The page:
Get to Know Your Dyes
Not all dyes are equal and depending on the effect and colour you want to achieve and the material you want to use, it is important to understand what dyes are best suited for your needs. The most commonly used dyes are either reactive or pigment. Reactive dyes are less likely to fade over time and give a consistent solid colour that doesn’t easily bleed or transfer onto other materials. A significant amount of salt is added in the process to increase colour fastness, and since salt and dyes are water-soluble, it is difficult to eliminate toxic biological waste effluents which are linked to significant environmental issues.
Alternatively, pigment dyes can produce incredibly vibrant and rich colours, while also giving off a soft aged appearance. Pigment dyeing does not create a chemical reaction, but instead acts as a binding paste of colour that is insoluble in water but sticks to materials.
Reactive dyes are most typically used on cellulose fibres like cotton, silk, rayon, linen and hemp, while pigment dyes tend to be used on polyester and cotton/poly blends and require additional silicone wash for softness.
Most Common Doesn’t Always Mean Most Friendly
Azo dyes are the most common form of dyeing within the textile industry, making up approximately 70% of all commercial dyes (like reactive and pigment) and refers to direct dyes which don’t require a mordant to bind the colour to the material. As the dyes are resistant to waste effluent treatments, they are considered known carcinogens. It is predicted that as well as salt and fixing agents, mill waste effluent contains between 5-20% of original dyestuff that seeps into the natural environment affecting biodiversity.
While carcinogenic, they are commonly used because they are able to dye textiles at a lower temperature than azo-free dyes and offer a more vibrant range of colours that don’t easily bleed. Azo-free refers to any dyes that do not contain the main known carcinogenic compounds that have been regulated by the EU. The main countries that dye textiles tend to be in Asia and India and do not have the same strict regulations as in the EU, although legislation is slowing changing. As concerns for the environment and local communities rise, azo-free dyes are becoming increasingly popular and development into safer dyeing methods is following suit.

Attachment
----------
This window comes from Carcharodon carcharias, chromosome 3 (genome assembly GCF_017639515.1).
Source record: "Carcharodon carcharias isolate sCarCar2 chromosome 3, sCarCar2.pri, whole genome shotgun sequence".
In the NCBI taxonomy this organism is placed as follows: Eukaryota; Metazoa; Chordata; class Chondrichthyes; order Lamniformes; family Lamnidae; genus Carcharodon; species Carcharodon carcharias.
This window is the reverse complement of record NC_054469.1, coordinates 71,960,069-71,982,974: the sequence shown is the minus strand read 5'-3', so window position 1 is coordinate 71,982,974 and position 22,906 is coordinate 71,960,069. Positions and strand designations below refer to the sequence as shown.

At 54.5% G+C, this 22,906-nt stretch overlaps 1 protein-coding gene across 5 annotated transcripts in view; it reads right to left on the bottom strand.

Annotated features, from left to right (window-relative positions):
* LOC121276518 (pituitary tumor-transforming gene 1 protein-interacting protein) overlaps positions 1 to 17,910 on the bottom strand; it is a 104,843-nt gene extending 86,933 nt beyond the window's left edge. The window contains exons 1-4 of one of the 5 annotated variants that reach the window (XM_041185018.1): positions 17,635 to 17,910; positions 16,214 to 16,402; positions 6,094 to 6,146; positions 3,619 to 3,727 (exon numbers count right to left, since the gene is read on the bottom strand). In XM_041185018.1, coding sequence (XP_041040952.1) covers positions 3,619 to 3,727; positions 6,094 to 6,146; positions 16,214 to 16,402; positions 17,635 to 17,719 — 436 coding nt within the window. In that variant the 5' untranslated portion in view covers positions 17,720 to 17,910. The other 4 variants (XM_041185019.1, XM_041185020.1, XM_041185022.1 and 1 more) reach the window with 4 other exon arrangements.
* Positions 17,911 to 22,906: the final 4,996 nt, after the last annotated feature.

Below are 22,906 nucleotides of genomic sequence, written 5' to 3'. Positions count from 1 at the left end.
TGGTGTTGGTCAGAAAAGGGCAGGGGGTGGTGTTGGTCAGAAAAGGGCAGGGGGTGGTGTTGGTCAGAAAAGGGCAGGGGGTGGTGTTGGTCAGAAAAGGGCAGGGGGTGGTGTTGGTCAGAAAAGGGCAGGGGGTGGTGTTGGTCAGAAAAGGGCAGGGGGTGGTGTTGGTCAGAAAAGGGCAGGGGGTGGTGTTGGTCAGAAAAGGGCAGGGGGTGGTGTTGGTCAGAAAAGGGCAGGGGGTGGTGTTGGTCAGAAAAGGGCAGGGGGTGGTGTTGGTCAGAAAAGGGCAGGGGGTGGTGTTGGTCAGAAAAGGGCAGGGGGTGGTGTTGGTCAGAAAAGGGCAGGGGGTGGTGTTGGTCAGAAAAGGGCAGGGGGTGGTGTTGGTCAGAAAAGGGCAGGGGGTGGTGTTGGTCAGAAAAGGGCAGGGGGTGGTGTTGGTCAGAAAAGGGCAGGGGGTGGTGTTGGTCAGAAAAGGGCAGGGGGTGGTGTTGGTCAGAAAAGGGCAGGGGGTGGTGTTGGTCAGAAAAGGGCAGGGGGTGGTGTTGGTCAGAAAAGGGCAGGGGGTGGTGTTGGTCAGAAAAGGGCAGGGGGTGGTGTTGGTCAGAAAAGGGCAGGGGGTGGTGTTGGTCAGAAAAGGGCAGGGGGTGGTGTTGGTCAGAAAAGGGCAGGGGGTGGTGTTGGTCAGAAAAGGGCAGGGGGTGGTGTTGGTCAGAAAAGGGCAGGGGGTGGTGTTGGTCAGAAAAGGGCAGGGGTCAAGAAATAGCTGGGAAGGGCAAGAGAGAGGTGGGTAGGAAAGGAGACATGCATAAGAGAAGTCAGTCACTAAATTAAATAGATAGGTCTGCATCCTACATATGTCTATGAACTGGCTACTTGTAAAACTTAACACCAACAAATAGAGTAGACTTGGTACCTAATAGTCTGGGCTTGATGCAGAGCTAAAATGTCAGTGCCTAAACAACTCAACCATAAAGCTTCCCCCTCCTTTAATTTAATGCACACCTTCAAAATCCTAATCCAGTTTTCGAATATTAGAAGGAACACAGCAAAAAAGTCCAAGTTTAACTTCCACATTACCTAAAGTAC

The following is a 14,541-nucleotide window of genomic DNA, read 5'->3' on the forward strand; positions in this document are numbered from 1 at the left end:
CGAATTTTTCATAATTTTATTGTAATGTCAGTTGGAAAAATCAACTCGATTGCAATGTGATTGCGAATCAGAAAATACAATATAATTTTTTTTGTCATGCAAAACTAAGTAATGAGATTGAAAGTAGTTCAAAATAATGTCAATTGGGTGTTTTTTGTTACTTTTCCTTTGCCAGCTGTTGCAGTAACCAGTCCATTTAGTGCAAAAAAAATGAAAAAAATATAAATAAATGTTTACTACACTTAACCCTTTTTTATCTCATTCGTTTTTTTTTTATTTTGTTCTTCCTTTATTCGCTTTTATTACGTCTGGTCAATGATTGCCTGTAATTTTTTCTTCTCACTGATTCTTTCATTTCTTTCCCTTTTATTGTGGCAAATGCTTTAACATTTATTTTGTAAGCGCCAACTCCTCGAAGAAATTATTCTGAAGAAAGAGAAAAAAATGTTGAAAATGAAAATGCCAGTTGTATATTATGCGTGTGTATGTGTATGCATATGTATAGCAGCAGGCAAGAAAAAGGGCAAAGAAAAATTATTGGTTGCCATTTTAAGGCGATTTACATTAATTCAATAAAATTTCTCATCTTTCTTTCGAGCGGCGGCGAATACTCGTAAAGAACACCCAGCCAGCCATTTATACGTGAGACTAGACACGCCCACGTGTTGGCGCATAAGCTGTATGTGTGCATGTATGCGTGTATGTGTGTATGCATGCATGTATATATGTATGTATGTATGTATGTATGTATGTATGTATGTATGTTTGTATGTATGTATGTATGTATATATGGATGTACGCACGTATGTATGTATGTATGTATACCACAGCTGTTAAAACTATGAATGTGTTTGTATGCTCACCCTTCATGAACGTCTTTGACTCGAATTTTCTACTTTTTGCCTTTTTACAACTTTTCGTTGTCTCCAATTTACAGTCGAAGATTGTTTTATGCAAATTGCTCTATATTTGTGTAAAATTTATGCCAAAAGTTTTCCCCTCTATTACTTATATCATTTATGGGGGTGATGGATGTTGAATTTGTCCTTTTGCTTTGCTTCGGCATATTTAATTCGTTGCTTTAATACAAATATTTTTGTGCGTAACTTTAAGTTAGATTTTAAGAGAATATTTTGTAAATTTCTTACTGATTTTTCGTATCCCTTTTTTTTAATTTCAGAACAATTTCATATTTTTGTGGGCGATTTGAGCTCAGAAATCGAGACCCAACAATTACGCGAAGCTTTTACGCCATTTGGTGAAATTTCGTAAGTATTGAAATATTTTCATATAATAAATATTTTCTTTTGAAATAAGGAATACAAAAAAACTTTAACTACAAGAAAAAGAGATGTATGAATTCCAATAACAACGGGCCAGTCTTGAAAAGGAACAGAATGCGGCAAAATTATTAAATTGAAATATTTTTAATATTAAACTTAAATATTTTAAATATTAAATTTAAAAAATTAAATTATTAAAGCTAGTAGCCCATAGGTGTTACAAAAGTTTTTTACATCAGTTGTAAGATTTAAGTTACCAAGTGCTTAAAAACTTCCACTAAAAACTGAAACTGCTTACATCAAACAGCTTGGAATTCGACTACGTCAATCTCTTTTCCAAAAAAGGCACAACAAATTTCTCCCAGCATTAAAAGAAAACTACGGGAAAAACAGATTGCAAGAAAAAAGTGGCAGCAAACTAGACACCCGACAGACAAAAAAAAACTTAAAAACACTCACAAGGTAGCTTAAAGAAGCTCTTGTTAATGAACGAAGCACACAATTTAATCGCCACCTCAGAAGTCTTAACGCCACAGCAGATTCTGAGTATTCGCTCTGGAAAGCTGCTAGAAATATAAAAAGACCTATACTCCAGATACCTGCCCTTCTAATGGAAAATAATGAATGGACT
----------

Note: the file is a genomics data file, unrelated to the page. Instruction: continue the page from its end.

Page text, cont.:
The Future Is Bright with Innovation
The Indian government has recently become more stringent on precious water resources, and a large majority of chemical factories in India now reuse around 90% of their water.
The largest suppliers of dyes and textile chemicals are Huntsman, Archroma and Dystar, and they are all leaders in exploring innovative ways to be more environmentally responsible around Asia and India.
Huntsman are trying to reduce their chemical and water usage and have recently developed a line of dyes called Avitera that more readily binds to cotton to use ¼ less water and ⅓ less energy than conventional dyeing methods that require multiple washes and creates vast amounts of effluent.
Wrangler, one of the largest denim brands worldwide, have introduced Indigood- a foam dye that eliminates wastewater entirely from the indigo dyeing processing of denim. In 2017 Deakin University became one of the recipients of the Global Change Awards for their denim-dyed denim. Their newly founded technology is able to also eliminate 100% of the water in the dyeing process by using one old pair of denim jeans to dye ten new ones – reducing 200 litres of water (the average amount of water to dye one pair of jeans conventionally).